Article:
Moravian Black Walnut Cookies

Moravian Black Walnut Cookies

Ingredients

  • 1-1/2 cup granulated sugar
  • 1/2 cup butter (1 stick), soft
  • Two whole eggs
  • Pinch of salt
  • 1 tablespoon baking soda dissolved in a teaspoon of white vinegar
  • 1/2 cup roughly chopped black walnuts (not English walnuts)
  • 3 cups flour

Instructions

  1. Cream butter and sugar until well blended.
  2. Add remaining ingredients, mix well.
  3. Roll into logs about 1-1/2 inches in diameter.
  4. Refrigerate until completely chilled (or freeze), then cut into 1/4 inch slices with sharp knife.
  5. Place on parchment lined cookie sheets.
  6. Bake 325F degrees for 8 to 10 minutes or until lightly browned around the edges.
  7. Cool on wire racks.
  8. OPTIONAL: Roll the logs in additional finely chopped black walnuts before wrapping and chilling.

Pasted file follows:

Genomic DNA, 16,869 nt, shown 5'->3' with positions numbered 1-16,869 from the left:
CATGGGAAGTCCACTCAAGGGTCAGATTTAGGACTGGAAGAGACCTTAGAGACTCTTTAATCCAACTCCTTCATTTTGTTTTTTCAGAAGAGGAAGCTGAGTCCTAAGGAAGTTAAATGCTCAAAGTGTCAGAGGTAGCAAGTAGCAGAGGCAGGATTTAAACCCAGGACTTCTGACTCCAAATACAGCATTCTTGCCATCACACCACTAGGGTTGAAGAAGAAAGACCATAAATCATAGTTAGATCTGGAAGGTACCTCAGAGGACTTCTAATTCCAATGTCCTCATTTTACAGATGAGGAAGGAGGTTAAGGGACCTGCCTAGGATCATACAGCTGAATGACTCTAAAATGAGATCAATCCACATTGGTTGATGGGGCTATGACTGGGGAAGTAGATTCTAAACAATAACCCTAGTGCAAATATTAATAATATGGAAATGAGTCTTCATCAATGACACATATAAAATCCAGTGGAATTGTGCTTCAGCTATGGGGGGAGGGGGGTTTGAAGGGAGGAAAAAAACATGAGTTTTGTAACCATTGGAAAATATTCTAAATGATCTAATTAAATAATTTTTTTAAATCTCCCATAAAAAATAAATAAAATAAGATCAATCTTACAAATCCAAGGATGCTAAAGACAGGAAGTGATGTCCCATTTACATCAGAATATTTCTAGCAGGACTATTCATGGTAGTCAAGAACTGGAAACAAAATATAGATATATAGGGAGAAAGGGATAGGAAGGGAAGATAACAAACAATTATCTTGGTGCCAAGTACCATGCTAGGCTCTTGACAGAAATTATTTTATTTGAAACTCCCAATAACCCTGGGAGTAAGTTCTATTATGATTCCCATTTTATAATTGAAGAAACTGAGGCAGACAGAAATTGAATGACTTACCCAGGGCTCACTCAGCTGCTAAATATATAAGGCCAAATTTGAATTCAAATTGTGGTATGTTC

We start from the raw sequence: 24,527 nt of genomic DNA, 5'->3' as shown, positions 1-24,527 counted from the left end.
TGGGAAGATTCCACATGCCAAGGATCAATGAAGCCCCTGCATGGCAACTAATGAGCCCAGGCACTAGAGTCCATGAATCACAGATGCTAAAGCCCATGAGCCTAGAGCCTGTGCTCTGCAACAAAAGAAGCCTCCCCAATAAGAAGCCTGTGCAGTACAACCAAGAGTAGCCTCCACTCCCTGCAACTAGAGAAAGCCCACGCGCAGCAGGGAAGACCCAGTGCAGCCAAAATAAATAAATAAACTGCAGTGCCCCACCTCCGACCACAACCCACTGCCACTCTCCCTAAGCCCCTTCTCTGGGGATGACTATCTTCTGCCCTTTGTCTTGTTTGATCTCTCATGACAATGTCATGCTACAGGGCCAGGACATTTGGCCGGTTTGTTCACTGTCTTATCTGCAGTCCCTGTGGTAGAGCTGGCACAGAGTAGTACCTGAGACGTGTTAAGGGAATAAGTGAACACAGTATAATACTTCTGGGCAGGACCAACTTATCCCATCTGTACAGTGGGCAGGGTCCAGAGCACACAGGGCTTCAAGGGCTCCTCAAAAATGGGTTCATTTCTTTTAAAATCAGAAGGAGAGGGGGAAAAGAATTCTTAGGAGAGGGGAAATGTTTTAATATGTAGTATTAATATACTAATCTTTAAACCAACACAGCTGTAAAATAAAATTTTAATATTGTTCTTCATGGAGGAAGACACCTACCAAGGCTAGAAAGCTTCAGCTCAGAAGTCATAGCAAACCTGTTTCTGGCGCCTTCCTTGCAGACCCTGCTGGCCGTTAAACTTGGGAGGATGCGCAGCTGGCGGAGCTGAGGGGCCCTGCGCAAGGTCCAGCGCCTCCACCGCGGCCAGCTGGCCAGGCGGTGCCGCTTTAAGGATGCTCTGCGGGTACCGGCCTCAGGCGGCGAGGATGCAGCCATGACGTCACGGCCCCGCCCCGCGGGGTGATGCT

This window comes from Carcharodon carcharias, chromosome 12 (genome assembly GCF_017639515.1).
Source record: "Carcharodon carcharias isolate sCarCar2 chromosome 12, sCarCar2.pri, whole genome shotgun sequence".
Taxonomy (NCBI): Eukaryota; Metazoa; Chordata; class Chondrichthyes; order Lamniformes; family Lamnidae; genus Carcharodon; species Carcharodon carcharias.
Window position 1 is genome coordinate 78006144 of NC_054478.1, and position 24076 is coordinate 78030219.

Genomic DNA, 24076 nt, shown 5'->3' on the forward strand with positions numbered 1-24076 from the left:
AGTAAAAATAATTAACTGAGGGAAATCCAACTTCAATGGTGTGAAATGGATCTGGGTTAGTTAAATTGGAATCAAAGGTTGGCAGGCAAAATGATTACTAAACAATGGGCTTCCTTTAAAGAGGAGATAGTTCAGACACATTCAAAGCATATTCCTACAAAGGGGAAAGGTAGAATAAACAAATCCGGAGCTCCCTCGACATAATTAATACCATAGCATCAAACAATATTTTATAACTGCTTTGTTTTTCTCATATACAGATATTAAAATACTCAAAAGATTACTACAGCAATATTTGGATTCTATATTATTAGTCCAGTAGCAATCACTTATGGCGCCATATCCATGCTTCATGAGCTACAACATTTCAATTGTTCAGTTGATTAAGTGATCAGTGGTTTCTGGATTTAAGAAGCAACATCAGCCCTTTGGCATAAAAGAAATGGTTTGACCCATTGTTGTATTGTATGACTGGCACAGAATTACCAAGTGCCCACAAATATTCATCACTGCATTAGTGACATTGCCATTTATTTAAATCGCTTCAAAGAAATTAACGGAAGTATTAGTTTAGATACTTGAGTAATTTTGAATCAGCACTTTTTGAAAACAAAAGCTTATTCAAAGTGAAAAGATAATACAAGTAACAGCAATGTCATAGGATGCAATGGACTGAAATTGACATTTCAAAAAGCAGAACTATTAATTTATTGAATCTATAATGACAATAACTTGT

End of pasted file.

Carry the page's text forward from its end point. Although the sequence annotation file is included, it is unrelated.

http://www.acoalcrackerinthekitchen.com/2018/10/07/moravian-black-walnut-cookies/

Share on FacebookTweet about this on TwitterShare on Google+Share on StumbleUponShare on LinkedInDigg thisEmail this to someonePrint this page

postheadericon 5 ingredient Kolacky Cookies

Often found on cookie trays at the Holidays, these are so simple to make, you don’t have to wait for December to roll around. Recipe can be easily doubled (which I recommend, because these fly off the plate).

Kolacky Cookies

5 ingredient Kolacky Cookies

Ingredients

  • 3 oz cream cheese, softened
  • 1⁄2 cup butter, softened
  • 1 cup all-purpose flour
  • 1⁄2 cup fruit jam or preserves, any flavor
  • 1⁄3 cup powdered sugar, for decoration

Instructions

  1. Beat together cream cheese and butter until smooth. Gradually add flour until well blended. Shape dough into a ball and chill for several hours or overnight.
  2. Preheat oven to 350 degrees F (180 degrees C).